Power Automate: Adding run-only users to a Flow with Flow

One of my previous posts was about listing a user’s Resource Assignments using Power Automate. As the Flow in question is a “personal productivity Flow” that needs to be fired off in a user’s context, a challenge I faced was distributing the Flow to the masses. Well… in my case there’s only me in my tenant and test environment but you get the picture if you have 100 not to mention 1000 people to share a Flow with. So how can we easily make a user in an environment a run-only user for a Flow? Read on to find out.

To learn more about run-only users, I encourage you to read this blog post by MVP Kent Weare. In short, run-only users can be added to a Flow with a manual trigger. Those users can run Flows they’re added to as run-only users but they can’t edit the Flows.

Adding run-only users with Flow

The Flow that I’m describing on this blog post is what I call an “admin Flow”: It’s a Flow that’s only shared with admins. Normal users should have no use or need for the Flow. I’ve included the Flow in a solution so that the CDS current environment connector can be used and so that I can easily transport the Flow from one environment to another as part of ALM. Let’s dissect the Flow:

As run-only users are added on-demand, the Flow naturally has a manual trigger. Adding run-only users is done per Flow so the trigger’s input asks for a Flow’s id (GUID). If a value isn’t given, the Flow will terminate as cancelled. The list records action lists all users (systemuser) in an environment. As my domain contains anttipajunen, I’ve used a filter query to narrow down the results:

  • User Name must include my domain anttipajunen.
  • Access Mode must be Read Write. This will rule out integration users, application users and administrative users.
  • Primary Email must include my domain anttipajunen.
Initial steps.

If your environment has a large number of users, it’s a good idea to use pagination for the list records action. This way the action will list all your users. Pagination can be turned on and off as you please and the threshold can be changed based on your needs.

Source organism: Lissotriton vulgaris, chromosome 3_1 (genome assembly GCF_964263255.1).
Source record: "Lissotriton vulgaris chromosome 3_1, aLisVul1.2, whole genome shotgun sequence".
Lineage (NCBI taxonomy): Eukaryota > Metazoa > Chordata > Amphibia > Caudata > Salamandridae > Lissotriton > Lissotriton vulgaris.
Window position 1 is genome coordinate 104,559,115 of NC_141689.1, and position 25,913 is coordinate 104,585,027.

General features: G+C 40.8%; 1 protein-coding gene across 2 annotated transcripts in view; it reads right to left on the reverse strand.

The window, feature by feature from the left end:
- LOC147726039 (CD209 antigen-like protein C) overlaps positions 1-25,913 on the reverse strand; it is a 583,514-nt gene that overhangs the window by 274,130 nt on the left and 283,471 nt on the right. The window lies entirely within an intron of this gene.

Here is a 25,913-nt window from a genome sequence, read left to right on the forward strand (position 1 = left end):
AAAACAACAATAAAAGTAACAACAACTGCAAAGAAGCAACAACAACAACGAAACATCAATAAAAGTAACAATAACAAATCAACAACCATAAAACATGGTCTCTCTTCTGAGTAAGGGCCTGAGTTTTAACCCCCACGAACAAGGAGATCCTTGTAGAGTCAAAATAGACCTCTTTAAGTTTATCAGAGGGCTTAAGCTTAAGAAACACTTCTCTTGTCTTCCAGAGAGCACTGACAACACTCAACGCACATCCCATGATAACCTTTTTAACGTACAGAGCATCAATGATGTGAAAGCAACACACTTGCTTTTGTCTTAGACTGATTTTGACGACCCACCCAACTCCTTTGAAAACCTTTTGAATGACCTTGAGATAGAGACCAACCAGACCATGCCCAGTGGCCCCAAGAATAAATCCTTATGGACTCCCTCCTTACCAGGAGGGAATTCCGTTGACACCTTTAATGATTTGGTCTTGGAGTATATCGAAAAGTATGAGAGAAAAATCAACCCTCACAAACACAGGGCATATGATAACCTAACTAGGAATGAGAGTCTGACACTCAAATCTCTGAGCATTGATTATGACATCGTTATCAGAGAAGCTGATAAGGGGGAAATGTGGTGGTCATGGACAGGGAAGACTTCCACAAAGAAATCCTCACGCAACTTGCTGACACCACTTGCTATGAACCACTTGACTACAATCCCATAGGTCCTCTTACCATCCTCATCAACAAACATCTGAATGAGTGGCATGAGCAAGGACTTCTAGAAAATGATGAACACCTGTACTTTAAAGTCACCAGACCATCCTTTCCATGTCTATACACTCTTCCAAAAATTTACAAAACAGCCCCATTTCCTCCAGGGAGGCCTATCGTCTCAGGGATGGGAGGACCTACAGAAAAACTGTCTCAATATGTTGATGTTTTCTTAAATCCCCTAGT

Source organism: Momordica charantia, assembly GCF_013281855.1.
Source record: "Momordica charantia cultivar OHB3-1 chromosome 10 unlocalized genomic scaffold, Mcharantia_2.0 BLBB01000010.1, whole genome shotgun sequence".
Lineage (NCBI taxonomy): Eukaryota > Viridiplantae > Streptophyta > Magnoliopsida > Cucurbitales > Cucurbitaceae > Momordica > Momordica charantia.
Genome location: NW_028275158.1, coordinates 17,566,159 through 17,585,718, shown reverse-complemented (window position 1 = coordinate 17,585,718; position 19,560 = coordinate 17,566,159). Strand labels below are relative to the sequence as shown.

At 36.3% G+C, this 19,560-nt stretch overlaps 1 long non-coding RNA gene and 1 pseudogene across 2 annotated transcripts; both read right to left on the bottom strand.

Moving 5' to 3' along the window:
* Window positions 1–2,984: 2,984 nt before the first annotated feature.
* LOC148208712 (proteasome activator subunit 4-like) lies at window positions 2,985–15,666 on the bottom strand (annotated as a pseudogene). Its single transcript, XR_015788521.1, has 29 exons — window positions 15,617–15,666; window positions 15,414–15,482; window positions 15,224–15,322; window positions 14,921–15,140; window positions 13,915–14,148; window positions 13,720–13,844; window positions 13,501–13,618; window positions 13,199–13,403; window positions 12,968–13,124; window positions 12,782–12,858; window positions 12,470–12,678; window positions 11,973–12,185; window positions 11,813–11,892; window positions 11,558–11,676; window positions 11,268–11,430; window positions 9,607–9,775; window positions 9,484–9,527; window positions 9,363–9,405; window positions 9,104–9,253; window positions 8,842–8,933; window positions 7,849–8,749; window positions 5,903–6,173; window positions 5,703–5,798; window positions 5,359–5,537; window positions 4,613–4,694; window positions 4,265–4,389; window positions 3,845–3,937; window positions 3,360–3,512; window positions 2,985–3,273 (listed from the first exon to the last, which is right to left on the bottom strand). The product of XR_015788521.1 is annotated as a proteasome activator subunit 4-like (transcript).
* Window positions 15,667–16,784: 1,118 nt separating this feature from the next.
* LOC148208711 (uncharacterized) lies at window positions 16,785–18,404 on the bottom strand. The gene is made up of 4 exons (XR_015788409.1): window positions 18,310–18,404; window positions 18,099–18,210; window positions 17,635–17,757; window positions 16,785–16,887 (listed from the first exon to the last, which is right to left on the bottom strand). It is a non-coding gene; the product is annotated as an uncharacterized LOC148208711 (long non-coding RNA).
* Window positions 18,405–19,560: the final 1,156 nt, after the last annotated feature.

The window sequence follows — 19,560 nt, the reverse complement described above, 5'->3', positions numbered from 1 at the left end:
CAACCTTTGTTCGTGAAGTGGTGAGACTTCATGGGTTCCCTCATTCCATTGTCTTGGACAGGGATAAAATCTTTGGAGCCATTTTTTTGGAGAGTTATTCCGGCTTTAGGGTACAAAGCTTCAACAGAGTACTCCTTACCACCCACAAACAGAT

The apply to each loop starts with a condition. I wasn’t successful in filtering the status (isdisabled) of a user in the filter query of the list records action so a condition will check that only active users are added to the Flow. As the status field is isdisabled, the condition checks if a record’s status is equal to false.

If there are hundreds (not to mention thousands) of users, running the Flow can take a while. To make it run faster, Concurrency Control can used for the apply to each loop. As the loop contains fairly simple actions, I’ve taken a bold approach and have turned the degree of parallelism all the way to the max. I recommend you do some testing in your environment before cranking it up all the way.

Concurrency Control for the apply to each loop.

Azure AD Object Id is stored in a compose action for use in upcoming actions. I’ve included a few extra compose actions in case the Flow is extended. As the owners of the Flow are not added as run-only users, a List Flow Owners action is used. A Select action is used to pick values for principal. It will get us the id (GUID) of a user. The output of the select action is an array. To use the output in a condition, a join action converts the array into a string.

Next, a condition checks if the composed Azure AD Object Id is included in the string output of the join action. If it is, the loop in question is for the Flow’s owner. If the output of join doesn’t contain the Azure AD Object Id from the compose, then the the user in question will be added as a run-only user.

Apply to each loop.

The final actions require a small trick. For some reason the Modify Run-Only Users action throws a fit and completely loses all its values, if the Add User field doesn’t have a dynamic value for a compose action’s output. Not a huge problem; all we need is a compose action then. The JSON that needs to be composed should contain the output of the compose action for Azure AD Object Id. The JSON is as follows:

    "properties": {
      "principal": {
        "id": @{outputs('Compose_azureactivedirectoryobjectid')},
        "type": "User"

The composed JSON can now be used in the final action, which adds a user to the Flow as a run-only user. That’s it folk! Happy distributing! This small, simple but powerful Flow should make adding run-only users for your manual trigger Flows a lot easier.

Adding a user to a Flow as a run-only user.
All my blog posts reflect my personal opinions and findings unless otherwise stated.

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